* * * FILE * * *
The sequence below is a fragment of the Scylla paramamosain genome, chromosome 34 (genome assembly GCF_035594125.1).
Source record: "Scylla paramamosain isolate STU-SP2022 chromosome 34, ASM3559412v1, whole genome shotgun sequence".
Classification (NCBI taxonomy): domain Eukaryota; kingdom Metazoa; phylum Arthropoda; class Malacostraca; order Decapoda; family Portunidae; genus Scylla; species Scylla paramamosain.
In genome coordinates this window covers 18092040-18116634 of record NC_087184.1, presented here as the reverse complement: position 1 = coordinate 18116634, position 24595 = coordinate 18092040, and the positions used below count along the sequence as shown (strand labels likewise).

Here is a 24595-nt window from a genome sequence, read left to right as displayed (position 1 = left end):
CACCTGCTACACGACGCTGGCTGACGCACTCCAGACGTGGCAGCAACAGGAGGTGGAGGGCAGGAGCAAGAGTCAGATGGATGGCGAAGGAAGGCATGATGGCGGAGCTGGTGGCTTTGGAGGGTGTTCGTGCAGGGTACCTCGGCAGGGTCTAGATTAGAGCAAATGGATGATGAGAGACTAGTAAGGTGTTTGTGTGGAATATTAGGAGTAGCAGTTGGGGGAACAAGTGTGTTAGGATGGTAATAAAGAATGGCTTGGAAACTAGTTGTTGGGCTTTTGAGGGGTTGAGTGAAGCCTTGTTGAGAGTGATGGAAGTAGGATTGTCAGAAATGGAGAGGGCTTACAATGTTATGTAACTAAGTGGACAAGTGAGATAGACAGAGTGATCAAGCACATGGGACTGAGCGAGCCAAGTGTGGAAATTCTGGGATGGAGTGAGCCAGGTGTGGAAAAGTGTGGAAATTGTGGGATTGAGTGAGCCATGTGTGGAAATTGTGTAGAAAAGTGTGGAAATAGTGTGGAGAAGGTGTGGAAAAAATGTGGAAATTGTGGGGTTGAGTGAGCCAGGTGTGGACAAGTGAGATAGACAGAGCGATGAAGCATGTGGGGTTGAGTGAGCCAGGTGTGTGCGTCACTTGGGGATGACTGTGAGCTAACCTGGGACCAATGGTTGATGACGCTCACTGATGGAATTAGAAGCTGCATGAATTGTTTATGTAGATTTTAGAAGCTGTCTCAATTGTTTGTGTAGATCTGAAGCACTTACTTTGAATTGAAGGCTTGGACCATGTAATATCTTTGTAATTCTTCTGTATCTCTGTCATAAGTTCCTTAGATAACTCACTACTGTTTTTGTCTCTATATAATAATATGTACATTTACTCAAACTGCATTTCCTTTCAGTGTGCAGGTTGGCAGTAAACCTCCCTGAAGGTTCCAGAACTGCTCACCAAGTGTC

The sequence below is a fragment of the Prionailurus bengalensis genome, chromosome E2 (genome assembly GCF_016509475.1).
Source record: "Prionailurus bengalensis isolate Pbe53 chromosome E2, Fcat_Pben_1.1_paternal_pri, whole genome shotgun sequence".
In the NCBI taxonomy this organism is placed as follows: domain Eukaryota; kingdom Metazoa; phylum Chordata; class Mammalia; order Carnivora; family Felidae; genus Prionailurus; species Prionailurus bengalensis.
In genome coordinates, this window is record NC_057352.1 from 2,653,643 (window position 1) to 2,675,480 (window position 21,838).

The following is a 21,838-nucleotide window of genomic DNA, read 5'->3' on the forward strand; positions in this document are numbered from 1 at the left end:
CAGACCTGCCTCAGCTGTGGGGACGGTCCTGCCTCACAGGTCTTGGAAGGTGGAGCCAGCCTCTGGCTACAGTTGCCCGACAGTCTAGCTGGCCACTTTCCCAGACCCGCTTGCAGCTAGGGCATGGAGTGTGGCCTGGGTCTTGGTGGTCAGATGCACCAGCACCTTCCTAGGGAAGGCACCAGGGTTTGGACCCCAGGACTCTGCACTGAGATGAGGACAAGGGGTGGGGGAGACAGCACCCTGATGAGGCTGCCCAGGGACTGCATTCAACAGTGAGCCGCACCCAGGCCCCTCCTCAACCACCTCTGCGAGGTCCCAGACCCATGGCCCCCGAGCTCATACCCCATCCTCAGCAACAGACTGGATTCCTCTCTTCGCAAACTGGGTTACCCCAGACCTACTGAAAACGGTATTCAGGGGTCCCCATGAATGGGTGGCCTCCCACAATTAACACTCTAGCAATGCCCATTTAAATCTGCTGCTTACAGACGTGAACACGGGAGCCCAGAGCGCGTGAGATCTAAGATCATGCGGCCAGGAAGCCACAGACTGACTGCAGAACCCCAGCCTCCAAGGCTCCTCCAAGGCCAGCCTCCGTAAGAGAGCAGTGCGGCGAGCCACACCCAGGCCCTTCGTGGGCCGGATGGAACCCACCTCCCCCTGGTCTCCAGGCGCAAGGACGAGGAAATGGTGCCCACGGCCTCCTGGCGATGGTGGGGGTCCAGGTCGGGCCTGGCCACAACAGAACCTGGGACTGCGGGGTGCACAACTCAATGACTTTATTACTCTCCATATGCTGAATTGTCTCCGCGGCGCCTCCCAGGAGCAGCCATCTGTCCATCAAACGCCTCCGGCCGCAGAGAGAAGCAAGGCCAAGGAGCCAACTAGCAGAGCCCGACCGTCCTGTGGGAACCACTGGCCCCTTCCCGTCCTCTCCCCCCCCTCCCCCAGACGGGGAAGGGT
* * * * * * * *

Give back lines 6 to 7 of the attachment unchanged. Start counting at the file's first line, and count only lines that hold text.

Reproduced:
CACCTGCTACACGACGCTGGCTGACGCACTCCAGACGTGGCAGCAACAGGAGGTGGAGGGCAGGAGCAAGAGTCAGATGGATGGCGAAGGAAGGCATGATGGCGGAGCTGGTGGCTTTGGAGGGTGTTCGTGCAGGGTACCTCGGCAGGGTCTAGATTAGAGCAAATGGATGATGAGAGACTAGTAAGGTGTTTGTGTGGAATATTAGGAGTAGCAGTTGGGGGAACAAGTGTGTTAGGATGGTAATAAAGAATGGCTTGGAAACTAGTTGTTGGGCTTTTGAGGGGTTGAGTGAAGCCTTGTTGAGAGTGATGGAAGTAGGATTGTCAGAAATGGAGAGGGCTTACAATGTTATGTAACTAAGTGGACAAGTGAGATAGACAGAGTGATCAAGCACATGGGACTGAGCGAGCCAAGTGTGGAAATTCTGGGATGGAGTGAGCCAGGTGTGGAAAAGTGTGGAAATTGTGGGATTGAGTGAGCCATGTGTGGAAATTGTGTAGAAAAGTGTGGAAATAGTGTGGAGAAGGTGTGGAAAAAATGTGGAAATTGTGGGGTTGAGTGAGCCAGGTGTGGACAAGTGAGATAGACAGAGCGATGAAGCATGTGGGGTTGAGTGAGCCAGGTGTGTGCGTCACTTGGGGATGACTGTGAGCTAACCTGGGACCAATGGTTGATGACGCTCACTGATGGAATTAGAAGCTGCATGAATTGTTTATGTAGATTTTAGAAGCTGTCTCAATTGTTTGTGTAGATCTGAAGCACTTACTTTGAATTGAAGGCTTGGACCATGTAATATCTTTGTAATTCTTCTGTATCTCTGTCATAAGTTCCTTAGATAACTCACTACTGTTTTTGTCTCTATATAATAATATGTACATTTACTCAAACTGCATTTCCTTTCAGTGTGCAGGTTGGCAGTAAACCTCCCTGAAGGTTCCAGAACTGCTCACCAAGTGTC

The sequence below is a fragment of the Prionailurus bengalensis genome, chromosome E2 (genome assembly GCF_016509475.1).